Japan Geoscience Union Meeting 2016

Presentation information


Symbol A (Atmospheric and Hydrospheric Sciences) » A-CG Complex & General

[A-CG15] Coastal Ecosystems - 2. Coral reefs, seagrass meadows, and mangroves

Tue. May 24, 2016 3:30 PM - 5:00 PM 203 (2F)

Convener:*Toshihiro Miyajima(Marine Biogeochemistry Group, Division of Ocean-Earth System Science, Atmosphere and Ocean Research Institute, The University of Tokyo), Atsushi Watanabe(Department of Mechanical and Environmental Informatics Graduate School of Information Science and Engineering Tokyo Institute of Technology), Yu Umezawa(Nagasaki University), Chair:Atsushi Watanabe(Department of Mechanical and Environmental Informatics Graduate School of Information Science and Engineering Tokyo Institute of Technology), Yu Umezawa(Nagasaki University)

4:00 PM - 4:15 PM

[ACG15-09] Numerical simulation of typhoon events in Sekisei Lagoon, Okinawa, Japan

*Lawrence Cases Bernardo1, Takashi Nakamura1, Atsushi Watanabe1, Kazuo Nadaoka1 (1.Tokyo Insititute of Technology)

Keywords:hydrodynamics, typhoon, ocean model, coral reef, sensors

Typhoons of sufficient intensity have been known to cause damage to coral reef ecosystems but may also bring benefit in the form of typhoon-induced cooling, which can mitigate against thermal stress. Sekisei Lagoon is the site of Japan’s largest coral reef area and is also impacted to varying degrees by typhoons which approach yearly during the summer season. To closely investigate typhoon-driven hydrodynamics in Sekisei Lagoon, selected typhoon events were modeled using a nested Regional Ocean Modeling System (ROMS) configuration with an outer coarse scale regional model at 1.5 km grid resolution, and an inner model focused on the Sekisei Lagoon domain with a grid resolution of 300 meters. Ocean boundary forcing for the regional model was derived from global 1/12° Hybrid Coordinate Modeling System analysis data (HYCOM GLBa0.08). Meteorological forcing was derived from Japan Meteorological Agency-Grid Point Value (JMA-GPV) mesoscale model results.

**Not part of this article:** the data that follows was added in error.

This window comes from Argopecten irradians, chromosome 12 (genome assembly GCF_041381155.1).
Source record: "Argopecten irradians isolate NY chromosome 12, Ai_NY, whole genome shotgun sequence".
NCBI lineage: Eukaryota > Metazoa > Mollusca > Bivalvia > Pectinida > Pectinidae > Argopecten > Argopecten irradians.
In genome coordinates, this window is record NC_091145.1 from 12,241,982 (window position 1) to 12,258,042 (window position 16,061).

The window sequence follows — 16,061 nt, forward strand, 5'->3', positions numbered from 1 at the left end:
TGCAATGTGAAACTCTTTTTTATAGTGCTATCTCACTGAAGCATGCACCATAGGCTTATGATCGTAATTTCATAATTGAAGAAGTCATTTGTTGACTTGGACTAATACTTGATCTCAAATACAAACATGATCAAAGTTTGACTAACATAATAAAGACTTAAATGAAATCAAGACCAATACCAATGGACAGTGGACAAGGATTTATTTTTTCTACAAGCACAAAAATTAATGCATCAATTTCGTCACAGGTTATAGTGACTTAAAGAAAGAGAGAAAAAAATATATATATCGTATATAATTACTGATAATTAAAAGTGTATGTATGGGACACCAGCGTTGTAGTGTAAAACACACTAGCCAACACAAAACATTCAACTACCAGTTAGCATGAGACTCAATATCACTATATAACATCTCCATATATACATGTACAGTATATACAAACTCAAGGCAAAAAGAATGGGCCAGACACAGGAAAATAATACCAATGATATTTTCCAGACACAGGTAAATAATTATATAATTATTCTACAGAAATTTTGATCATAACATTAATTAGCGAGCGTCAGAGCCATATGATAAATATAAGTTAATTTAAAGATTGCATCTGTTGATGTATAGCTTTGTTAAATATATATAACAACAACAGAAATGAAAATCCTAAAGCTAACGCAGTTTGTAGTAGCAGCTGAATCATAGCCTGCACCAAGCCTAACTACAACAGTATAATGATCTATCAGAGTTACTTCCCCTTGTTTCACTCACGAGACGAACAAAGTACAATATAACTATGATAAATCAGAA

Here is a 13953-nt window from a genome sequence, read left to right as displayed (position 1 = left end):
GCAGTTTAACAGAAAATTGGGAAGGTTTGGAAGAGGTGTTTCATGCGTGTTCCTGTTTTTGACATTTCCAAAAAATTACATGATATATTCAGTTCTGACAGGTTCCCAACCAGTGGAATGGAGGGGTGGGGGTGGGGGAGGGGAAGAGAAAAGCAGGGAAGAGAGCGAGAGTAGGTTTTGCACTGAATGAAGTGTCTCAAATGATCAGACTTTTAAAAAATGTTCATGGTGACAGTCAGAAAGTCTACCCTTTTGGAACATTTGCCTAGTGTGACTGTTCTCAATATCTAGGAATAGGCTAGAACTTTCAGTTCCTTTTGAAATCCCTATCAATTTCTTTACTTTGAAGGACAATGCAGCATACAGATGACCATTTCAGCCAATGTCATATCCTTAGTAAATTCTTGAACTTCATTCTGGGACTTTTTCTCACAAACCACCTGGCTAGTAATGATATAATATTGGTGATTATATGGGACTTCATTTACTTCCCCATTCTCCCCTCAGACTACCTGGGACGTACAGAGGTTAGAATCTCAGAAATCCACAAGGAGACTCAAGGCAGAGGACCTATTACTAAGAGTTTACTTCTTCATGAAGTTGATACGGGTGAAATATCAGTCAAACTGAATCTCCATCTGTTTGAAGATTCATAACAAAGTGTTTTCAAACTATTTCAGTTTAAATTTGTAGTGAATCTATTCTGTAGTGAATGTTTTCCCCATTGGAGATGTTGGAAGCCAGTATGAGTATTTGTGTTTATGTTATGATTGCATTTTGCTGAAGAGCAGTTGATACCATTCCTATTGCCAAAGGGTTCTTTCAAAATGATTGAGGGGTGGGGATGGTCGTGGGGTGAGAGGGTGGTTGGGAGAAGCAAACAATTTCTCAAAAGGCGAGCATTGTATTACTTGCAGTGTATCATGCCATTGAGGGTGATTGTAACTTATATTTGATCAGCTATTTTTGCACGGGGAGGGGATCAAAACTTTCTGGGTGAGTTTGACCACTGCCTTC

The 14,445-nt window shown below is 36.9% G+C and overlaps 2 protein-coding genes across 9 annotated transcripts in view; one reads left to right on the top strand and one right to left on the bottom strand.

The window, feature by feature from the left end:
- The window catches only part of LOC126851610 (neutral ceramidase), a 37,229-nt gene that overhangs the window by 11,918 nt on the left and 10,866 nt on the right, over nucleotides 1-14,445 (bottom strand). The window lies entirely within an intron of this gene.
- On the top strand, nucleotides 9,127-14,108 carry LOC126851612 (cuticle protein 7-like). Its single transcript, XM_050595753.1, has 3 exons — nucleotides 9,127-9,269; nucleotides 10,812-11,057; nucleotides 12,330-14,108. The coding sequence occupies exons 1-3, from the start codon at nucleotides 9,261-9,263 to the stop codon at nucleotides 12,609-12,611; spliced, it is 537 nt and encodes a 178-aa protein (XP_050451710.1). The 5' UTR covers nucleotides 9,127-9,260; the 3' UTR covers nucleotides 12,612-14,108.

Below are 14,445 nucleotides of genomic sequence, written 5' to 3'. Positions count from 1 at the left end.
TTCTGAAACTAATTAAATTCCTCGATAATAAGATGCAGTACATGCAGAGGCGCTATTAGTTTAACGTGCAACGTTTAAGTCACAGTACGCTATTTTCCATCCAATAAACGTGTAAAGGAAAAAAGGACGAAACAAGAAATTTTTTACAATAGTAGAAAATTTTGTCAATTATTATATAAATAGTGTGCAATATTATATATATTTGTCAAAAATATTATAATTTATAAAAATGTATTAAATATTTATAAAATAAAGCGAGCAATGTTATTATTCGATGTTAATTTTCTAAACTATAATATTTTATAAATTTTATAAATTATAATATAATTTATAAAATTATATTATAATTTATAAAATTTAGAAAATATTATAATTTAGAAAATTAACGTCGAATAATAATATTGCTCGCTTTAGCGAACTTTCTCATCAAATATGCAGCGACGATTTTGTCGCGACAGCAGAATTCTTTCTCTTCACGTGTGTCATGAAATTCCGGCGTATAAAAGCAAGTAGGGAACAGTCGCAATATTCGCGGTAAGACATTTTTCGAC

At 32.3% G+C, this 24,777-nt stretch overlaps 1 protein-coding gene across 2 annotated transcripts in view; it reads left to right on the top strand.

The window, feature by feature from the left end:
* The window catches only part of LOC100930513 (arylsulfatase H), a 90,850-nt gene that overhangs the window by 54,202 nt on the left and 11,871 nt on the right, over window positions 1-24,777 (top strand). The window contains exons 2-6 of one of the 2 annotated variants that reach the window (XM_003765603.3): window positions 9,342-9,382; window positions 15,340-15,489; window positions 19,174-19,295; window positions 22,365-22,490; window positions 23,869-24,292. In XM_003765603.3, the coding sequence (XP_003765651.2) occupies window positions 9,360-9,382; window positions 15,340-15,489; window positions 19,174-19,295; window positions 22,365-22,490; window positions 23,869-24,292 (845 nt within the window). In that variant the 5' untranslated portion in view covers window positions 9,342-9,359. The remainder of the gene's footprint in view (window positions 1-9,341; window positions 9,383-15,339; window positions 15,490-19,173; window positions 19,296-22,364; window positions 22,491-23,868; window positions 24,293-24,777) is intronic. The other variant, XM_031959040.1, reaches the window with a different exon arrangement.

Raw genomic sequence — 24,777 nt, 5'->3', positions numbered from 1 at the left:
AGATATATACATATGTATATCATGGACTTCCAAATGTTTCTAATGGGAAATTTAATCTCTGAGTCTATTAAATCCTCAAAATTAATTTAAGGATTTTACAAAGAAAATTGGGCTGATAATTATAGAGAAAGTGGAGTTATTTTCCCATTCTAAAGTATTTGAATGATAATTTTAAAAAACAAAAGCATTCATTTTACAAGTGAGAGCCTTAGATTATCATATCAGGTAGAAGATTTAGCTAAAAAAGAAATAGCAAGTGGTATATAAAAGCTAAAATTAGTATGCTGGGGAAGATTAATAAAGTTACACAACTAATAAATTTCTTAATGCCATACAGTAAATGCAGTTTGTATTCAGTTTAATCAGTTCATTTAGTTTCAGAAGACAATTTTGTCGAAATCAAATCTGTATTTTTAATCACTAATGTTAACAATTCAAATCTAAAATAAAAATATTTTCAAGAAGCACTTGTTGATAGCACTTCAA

Model performance was evaluated by comparing simulation results with in-situ observations from sensor deployments around Sekisei Lagoon conducted during the summer months of 2013, 2014, and 2015. Sensor positions and durations varied between the deployments, but typhoon event field data at specific locations was available for model comparison for parameters such as water velocity, water level, temperature, and wave height. Analyses of field observations during typhoon passages revealed various typhoon related trends, such as sudden temperature downshifts, potentially destructive wave conditions, and enhanced water flow velocity, especially through channels. The timing, magnitude, and spatial patterns of such trends varied depending on typhoon track and intensity, and the ability of the model to reproduce these observed trends was assessed. The model results were then analyzed further in terms of modeled 3-D spatiotemporal trends both within the Sekisei Lagoon domain and the surrounding ocean areas to clarify the dominant physical processes involved in each specific event, such as the effects of strong vertical mixing due to typhoon winds, wind-driven currents, and the possibility of typhoon-driven upwelling of cold, bottom waters from offshore. The results of this investigation may give further insight into the ways in which typhoons affect the hydrodynamic conditions in Sekisei Lagoon, which are related to many aspects of the coral reef ecosystem, such as coral health and susceptibility to bleaching, larval dispersal, and physical damage from waves. Such information may help guide coral reef ecosystem management and conservation efforts to more properly account for the effects of typhoons.